10. The Chronicles of Chrestomanci, Vol. 2 (Chrestomanci #3-4)
    by Diana Wynne Jones, fun stuff.
  11. The Lives of Christopher Chant (Chrestomanci, #2)
    by Diana Wynne Jones
  12. Charmed Life (Chrestomanci, #1)
    by Diana Wynne Jones
  13. Race to Witch Mountain: The Junior Novel
    by James Ponti – Meh.
  14. City Spies (City Spies, #1)
    by James Ponti – Okay. Kind of fun. Not riveting. Not living. But light fun.
  15. All the Days Past, All the Days to Come
    by Mildred D. Taylor, for teens and up, IMO. Mildred Taylor always delivers with her Logan family books. This is Cassie, all grown up. Falling in love, crazy, passionate, oddly in love. Miscarrage. Widowhood. Civil Rights Movement.
  16. Lily Quench and the Treasure of Mote Ely (Lily Quench, #3)
    Lily Quench and the Black Mountains (Lily Quench, #2) I have also read the first one. Good for young readers just working on chapter books, or comfortable but still needing some handholding. Fun stuff. Well written. The church and its preacher are an important, and natural, parts of the community. I liked that.
  17. The Serpent and the Stallion
    by Becky Rodgers Boyette, fantasy, sci-fi, mostly fantasy. I found it draggy in parts and I was dissatisfied by the ending, but I’m not the target audience. Horses who communicate telepathically with their riders, who bond with them from youth. This has been used in other stories, usualy with dragons.
  18. The Unteachables
    by Gordon Korman, I don’t know how Korman is as prolific as he is while also producing solid reads squarely in the good department. He doesn’t really ever rise to living books, but he doesn’t seem to phone it in, either, and that’s a gift.
  19. Mystery of the Egyptian Scroll (Zet and the Egyptian Mystery Cases #1)
    by Scott Peters Kids mystery series set in Ancient Egypt. Not so scientific as Encyclopedia Brown but probably around that level.
  20. A Most Beautiful Thing
    by Arshay Cooper, Memoir about the first all black boys rowing team in a high school in America. Also about how the boys bonded, used rowing and the things it taught them to get out of the dead end story fated for black boys from the hood. Motivational. Rough around some edges, some swearing, some boy/girl stuff. I enjoyed this story. There’s a documentary, too, but I haven’t seen it yet.
  21. 12 Brown Boys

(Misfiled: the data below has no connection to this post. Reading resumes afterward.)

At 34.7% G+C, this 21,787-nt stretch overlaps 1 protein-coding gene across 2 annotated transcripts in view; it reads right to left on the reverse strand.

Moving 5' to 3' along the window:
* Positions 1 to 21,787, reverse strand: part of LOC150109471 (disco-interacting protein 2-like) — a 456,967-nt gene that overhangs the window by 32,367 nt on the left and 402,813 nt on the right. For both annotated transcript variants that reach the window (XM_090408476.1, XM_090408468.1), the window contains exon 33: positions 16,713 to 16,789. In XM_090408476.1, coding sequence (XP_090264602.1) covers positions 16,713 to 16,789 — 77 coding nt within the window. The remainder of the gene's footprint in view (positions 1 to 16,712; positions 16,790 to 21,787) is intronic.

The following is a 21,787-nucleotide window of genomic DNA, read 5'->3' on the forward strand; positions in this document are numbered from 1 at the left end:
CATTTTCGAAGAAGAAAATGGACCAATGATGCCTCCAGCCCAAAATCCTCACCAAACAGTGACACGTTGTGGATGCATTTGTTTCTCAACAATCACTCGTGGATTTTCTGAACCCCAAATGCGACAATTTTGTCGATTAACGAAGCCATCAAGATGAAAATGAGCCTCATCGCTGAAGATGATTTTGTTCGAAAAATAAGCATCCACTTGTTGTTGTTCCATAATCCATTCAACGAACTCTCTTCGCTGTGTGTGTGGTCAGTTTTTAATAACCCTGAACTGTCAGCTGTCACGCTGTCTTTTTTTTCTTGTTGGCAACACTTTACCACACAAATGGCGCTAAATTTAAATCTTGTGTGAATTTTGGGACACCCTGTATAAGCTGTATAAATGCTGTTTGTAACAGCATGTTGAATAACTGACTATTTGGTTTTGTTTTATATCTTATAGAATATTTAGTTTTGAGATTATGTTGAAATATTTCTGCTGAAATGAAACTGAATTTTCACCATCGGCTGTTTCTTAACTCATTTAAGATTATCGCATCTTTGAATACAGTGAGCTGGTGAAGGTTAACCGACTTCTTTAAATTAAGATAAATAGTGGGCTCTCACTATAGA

by Omar Tyree- disappointing. 12 morality tales for middle readers. I don’t love morality tales. These are competently written morality tales of the sort that used to be part of Sunday School take home papers.
  22. Tilly and the Bookwanderers (Pages & Co. #1)ATilly and the Bookwanderers (Pages & Co. #1)
    by Anna James Fun read. Book references were fun. Some people can travel in books under special circumstances. Tilly is one of them. Her best friend, the neighbourhood baker’s son, might also be able to do this, but he is clearly only in this book for the sake of diversity. He says and does very little of importance except to be Tilly’s black friend (or Indian, it wasn’t clear). Maybe this is better in the later books.
  23. The Midnight Folk (Kay Harker, #1)
    by John Masefield, yes, that Masefield, the longlived poet. He wrote two books about Kay Harker. This is one of them. Fantasy, slightly scary, fun and very erudite Victorian adventure tale. I wish I know Latin.
  24. The Adventures of Obi and Titi: The Hidden Temple of Ogiso (Book1)
    by Oyehmi Begho Early chapter book for grade school readers. Set in Ancient Africa. I found it disappointing.
  25. Facing the Lion: Growing Up Maasai on the African Savanna
    by Joseph Lemasolai Lekuton, I loved this. Bio/memoir
  26. The Soul Brothers and Sister Lou
    by Kristin Hunter Lattany, written and set in the seventies. Hard stuff about police brutality and one of the hardest things is reading about it as it was back then and knowing how some things have not changed or have only gotten worse. I liked the book a lot, but I would read it with my middle grade or older child to discuss. There is an attempted rape, and the female victim blames herself, efuses to tell anybody, and lets him off, even trying to find other ways to build him up and make him feel better about himself.
  27. Mythos: The Greek Myths Retold (Stephen Fry’s Great Mythology, #1)
    by Stephen Fry, I listened via Audio. This is good, funny, rich, you will learn so much and it’s a great retelling. It’s also gory, at times vulgar, Fry really wants you to know how comfortable the Greeks were with homosexuality (he kind of glides over man-boy love), and the description of Chronos castrating is father nearly made me puke. It was lunch time and I was on my way to pick up some french fries and ketchup, which I decided to forego. But I still love it.
  28. Crown of Thunder, also Beasts of Night, by by Tochi Onyebuchi. A fantasy world set in a place much like ancient Nigeria or some other Caliphate territory. You can expiate your sins by having a mage calle a sin-eater. Your sins take on forms like shadow beasts, which the sin-eater will fight until they dissolve into a kind of inky, liquid shadow which the sin-eater swallows. He thing gets the mark of your sin in the form of a tattoo of the best on his body. Sin=eaters are badly paid, low caste, and they die young, when they can no longer bear the weight of the guilt of other people’s sins. I thought it was interesting, and I was intrigud by the world building. Then in the second book we had a secondary storyline of a lesbian couple and I lost interest. They didn’t feel real, just obligatory.
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I just became a Kwame Brown Fan